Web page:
Opinion | Watch Your Water

By: | April 4, 2024

Dan Reynolds is editor-in-chief of Risk & Insurance. He can be reached at [email protected].

“Either you bring the water to L.A. or you bring L.A. to the water.” Thus spoke the actor John Huston as the sociopathic investor Noah Cross to Jack Nicholson’s detective Jake Gittes in the classic 1974 film

Cross was explaining his scheme to divert water from California’s Owens Valley to water-thirsty Los Angeles in the early part of the 20th Century. Great line. Great movie.

But what happens when you run out of water altogether?

As a series of investigative pieces in the New York Times over the past year has pointed out, aquifers across much of the United States are being depleted to the point that commerce is threatened and access to clean water is being reduced.

A combination of rising seas due to climate change and the over-pumping of ground water is also causing the land along our coasts to sink. Boston and New York are sinking, making the possibility of another event along the lines of Superstorm Sandy more probable, according to researchers from Virginia Tech and the U.S. Geological Survey.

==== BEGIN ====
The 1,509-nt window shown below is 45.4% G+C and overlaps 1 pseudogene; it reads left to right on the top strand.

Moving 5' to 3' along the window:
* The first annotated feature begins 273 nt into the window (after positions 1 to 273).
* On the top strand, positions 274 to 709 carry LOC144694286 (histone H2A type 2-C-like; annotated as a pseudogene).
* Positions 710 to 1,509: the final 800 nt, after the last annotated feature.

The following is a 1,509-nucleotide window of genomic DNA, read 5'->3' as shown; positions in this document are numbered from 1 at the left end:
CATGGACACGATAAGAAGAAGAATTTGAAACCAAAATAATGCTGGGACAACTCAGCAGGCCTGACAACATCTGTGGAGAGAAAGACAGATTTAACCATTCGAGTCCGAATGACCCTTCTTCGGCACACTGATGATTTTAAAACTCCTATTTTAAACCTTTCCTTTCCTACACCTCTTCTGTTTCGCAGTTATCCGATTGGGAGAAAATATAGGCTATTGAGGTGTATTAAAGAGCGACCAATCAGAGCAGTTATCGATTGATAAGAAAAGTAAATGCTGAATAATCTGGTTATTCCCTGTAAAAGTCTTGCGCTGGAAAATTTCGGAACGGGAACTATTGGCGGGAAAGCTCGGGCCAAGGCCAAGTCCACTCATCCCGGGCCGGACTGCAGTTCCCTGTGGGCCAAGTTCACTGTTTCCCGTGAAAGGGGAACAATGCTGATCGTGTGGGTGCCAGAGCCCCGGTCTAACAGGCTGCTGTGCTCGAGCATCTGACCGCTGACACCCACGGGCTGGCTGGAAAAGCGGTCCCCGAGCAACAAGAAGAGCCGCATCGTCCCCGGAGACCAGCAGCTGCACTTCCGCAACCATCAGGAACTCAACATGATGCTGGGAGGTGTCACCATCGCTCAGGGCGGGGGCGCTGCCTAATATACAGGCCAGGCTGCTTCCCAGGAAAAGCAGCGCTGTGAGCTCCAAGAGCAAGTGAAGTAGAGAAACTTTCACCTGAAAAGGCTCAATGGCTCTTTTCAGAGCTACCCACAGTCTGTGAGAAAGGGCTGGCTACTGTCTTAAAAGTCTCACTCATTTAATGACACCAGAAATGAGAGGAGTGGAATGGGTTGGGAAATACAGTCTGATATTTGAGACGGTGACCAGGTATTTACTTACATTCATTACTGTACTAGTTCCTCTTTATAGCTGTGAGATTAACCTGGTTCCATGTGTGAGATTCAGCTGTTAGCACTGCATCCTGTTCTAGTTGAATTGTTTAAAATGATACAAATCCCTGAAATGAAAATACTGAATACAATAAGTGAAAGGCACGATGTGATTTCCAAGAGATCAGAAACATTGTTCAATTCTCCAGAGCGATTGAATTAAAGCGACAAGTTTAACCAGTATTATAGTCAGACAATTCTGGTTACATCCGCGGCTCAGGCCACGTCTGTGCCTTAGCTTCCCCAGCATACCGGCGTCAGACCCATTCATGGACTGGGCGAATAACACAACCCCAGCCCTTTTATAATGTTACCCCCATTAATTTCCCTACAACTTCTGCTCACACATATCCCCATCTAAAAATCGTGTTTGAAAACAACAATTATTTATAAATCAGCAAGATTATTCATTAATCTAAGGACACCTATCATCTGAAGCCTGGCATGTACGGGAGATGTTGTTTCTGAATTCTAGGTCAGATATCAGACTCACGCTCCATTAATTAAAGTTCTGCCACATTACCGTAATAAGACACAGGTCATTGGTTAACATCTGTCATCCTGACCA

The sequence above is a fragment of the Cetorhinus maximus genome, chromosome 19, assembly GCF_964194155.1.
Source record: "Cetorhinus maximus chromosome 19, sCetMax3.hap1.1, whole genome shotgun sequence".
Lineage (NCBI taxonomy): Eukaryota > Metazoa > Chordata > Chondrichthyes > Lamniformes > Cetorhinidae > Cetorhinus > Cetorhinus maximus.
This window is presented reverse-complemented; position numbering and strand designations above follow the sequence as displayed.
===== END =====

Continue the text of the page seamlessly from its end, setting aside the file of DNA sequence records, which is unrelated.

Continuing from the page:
Atlantic City could one day become Atlantis if we’re not careful.

The question is, are we being careful enough? Some states have acted and are moving to protect their aquifers from over-pumping. But the threat depleted aquifers pose to any number of industries is staggering.

Agriculture, manufacturing, the energy sector and so many more areas of the economy are massive users of water. Not to mention our household needs and wants; forget the swimming pool.

Only a concerted effort on the part of the public and private sectors can coordinate the resources and regulation to forestall this peril. &

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